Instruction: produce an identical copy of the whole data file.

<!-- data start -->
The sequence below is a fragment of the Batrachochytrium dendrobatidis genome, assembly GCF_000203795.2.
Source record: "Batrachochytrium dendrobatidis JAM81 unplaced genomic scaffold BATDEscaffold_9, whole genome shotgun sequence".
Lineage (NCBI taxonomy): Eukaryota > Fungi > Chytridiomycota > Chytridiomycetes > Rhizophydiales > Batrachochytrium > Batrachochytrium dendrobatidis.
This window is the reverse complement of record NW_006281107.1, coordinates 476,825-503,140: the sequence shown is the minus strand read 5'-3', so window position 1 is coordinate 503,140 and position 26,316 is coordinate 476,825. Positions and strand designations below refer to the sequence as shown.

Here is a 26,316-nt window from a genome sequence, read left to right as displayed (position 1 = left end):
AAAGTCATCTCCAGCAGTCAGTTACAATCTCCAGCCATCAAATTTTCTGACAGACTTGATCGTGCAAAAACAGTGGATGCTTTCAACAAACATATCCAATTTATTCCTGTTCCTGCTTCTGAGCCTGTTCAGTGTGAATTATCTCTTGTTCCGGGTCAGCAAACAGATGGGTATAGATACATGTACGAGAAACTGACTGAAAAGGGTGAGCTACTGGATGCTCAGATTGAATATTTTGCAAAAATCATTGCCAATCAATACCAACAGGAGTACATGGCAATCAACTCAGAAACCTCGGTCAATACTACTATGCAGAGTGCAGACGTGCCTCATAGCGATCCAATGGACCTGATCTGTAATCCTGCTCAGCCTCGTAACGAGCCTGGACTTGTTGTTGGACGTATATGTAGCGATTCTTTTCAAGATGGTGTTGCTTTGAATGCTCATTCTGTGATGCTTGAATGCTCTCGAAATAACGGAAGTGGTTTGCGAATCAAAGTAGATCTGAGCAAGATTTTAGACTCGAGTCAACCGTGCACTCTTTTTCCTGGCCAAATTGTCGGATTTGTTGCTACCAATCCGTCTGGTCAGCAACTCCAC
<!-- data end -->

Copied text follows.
The sequence below is a fragment of the Batrachochytrium dendrobatidis genome, assembly GCF_000203795.2.
Source record: "Batrachochytrium dendrobatidis JAM81 unplaced genomic scaffold BATDEscaffold_9, whole genome shotgun sequence".
Lineage (NCBI taxonomy): Eukaryota > Fungi > Chytridiomycota > Chytridiomycetes > Rhizophydiales > Batrachochytrium > Batrachochytrium dendrobatidis.
This window is the reverse complement of record NW_006281107.1, coordinates 476,825-503,140: the sequence shown is the minus strand read 5'-3', so window position 1 is coordinate 503,140 and position 26,316 is coordinate 476,825. Positions and strand designations below refer to the sequence as shown.

Here is a 26,316-nt window from a genome sequence, read left to right as displayed (position 1 = left end):
AAAGTCATCTCCAGCAGTCAGTTACAATCTCCAGCCATCAAATTTTCTGACAGACTTGATCGTGCAAAAACAGTGGATGCTTTCAACAAACATATCCAATTTATTCCTGTTCCTGCTTCTGAGCCTGTTCAGTGTGAATTATCTCTTGTTCCGGGTCAGCAAACAGATGGGTATAGATACATGTACGAGAAACTGACTGAAAAGGGTGAGCTACTGGATGCTCAGATTGAATATTTTGCAAAAATCATTGCCAATCAATACCAACAGGAGTACATGGCAATCAACTCAGAAACCTCGGTCAATACTACTATGCAGAGTGCAGACGTGCCTCATAGCGATCCAATGGACCTGATCTGTAATCCTGCTCAGCCTCGTAACGAGCCTGGACTTGTTGTTGGACGTATATGTAGCGATTCTTTTCAAGATGGTGTTGCTTTGAATGCTCATTCTGTGATGCTTGAATGCTCTCGAAATAACGGAAGTGGTTTGCGAATCAAAGTAGATCTGAGCAAGATTTTAGACTCGAGTCAACCGTGCACTCTTTTTCCTGGCCAAATTGTCGGATTTGTTGCTACCAATCCGTCTGGTCAGCAACTCCAC